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Imagine you lived in an impoverished area with virtually no hope for the future. It’s a place where there is little work to be had and your family struggles every day to keep a roof over their heads and find some food to eat. (More…)

It wasn’t meant to be demeaning. Wherever you turned that winter, someone was selling something with the President’s name or likeness on it. The fact that it was Milan, at the height of the Berlusconi era, and the sellers Arabs and south Asians, said something. They were hoping for a breakthrough, just like Americans were. (More…)

Few entities inspire as much fear as Europe. Whether it’s the two World Wars, the Holocaust, or colonialism, the bad rap has generally been justified.  Add the current economic crisis to the list, and it’s hard to imagine the anxiety ever going away. (More…)

It’s common punk wisdom: Republican presidents suck for America, but they’re great for punk. The Reagan Administration proved to be an ironic boon to hardcore. And so was Dubya. What follows are some of the best moments from hardcore punk’s second great era: 2001-2009, the Bush/Cheney regime. (More…)

He was a casually dressed man in his fifties. He greeted me colloquially, and asked me if I wanted anything to drink. “I’d love some orange juice,” I responded. Referring to the man behind him, he said: “Watch for the paranoid schizophrenic back there. He’s bothering that couple and they don’t know what to do about it.” (More…)

70s Rock Must Die.” Released at the tail end of the grunge era, you couldn’t help but snicker. Arriving too late to discredit the next-wave power ballad revival led by bands like Nickleback, Lard’s AC/DC parody was a welcome reminder of a forgotten punk value: anti-nostalgia. (More…)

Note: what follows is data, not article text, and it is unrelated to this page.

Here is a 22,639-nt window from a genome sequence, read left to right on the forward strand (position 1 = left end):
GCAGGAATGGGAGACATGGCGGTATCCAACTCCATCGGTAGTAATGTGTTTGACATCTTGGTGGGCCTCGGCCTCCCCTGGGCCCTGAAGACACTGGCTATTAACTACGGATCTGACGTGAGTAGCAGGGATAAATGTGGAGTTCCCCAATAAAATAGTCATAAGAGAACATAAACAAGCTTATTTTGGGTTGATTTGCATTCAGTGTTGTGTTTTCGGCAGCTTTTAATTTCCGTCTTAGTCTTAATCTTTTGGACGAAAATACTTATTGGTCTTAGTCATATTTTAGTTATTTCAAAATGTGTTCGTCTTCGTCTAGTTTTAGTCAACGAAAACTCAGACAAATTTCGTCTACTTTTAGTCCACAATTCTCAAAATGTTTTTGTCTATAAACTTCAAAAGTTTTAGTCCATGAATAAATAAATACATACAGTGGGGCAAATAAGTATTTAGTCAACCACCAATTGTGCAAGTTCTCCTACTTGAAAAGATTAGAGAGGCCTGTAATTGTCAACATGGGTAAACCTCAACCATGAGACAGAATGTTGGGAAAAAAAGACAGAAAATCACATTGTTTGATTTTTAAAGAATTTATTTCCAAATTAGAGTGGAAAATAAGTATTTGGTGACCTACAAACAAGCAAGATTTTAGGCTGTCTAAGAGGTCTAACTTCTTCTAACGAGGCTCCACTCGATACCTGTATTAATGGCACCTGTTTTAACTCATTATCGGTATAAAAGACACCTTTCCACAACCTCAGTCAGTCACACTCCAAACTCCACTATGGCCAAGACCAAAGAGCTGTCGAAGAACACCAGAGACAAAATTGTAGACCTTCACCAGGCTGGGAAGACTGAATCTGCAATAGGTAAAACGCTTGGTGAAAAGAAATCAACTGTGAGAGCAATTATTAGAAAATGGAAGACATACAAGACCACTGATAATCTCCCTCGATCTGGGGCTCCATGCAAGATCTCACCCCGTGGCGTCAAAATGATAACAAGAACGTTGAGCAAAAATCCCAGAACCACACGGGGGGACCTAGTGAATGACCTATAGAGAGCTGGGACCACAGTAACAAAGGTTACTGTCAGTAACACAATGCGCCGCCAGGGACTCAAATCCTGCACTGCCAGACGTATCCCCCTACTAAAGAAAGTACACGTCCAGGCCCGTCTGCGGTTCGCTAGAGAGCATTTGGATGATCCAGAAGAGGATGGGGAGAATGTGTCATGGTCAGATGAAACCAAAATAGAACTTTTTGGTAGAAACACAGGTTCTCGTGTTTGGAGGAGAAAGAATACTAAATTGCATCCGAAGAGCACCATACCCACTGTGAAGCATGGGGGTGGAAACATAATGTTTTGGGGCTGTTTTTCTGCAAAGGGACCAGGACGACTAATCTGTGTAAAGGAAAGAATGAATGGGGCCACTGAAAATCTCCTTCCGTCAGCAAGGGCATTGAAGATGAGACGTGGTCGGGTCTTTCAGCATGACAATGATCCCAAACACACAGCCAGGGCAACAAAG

Forty-five years ago, the Six Day War completely changed the face of the Middle East. The effects of that war were numerous. It is a testimony to the significance of Israel’s victory that these effects are not only still felt this day, but most powerfully in Washington, DC. (More…)

Richard Clarke is concerned that Stuxnet, presumed to have been an Israeli-American initiative aimed at Iran’s nuclear program, is being studied by China to use against the U.S.  “It got loose because there was a mistake,” he told Smithsonian Magazine. Clarke was angry, calling Stuxnet, “The best cyberweapon the United States has ever developed,” which it “gave the world for free.” (More…)

Greece is in the middle of a Great Depression. Overall unemployment stands at 22%, while unemployment among young workers is at 50%. The far right has made a return to parliament in the form of the neo-fascist Golden Dawn party, who openly use Nazi salutes. Anarchist riots occur almost weekly. Enter the fiery hardcore punk of Sarabante. (More…)

Istanbul is not the first place we associate with revolution. Paris, 1968, maybe, or east Berlin, circa 1989. Given Turkey’s continued economic growth and strategic importance, it was inevitable that it would become a site of international leftist activity, not just that of domestic political organizations. (More…)

It was a simple black-and-white shot of two veiled women tangled up in an intimate embrace, their lips only an inch apart. Some hailed the photo as groundbreaking for addressing issues of gender and sexuality in Islam. Others criticized it as deeply Orientalist, if not defiant of Islamic values. (More…)

The Republic of Abkhazia was once the destination of choice for thousands of Soviet holiday-makers, including Stalin. The nation’s one railway line was constructed in a regal fashion. Burnt out buildings from a vicious secessionist war in 1993 scar the landscape amidst the breathtaking beauty of rural valleys – scars of a history sometimes tactfully glossed over. (More…)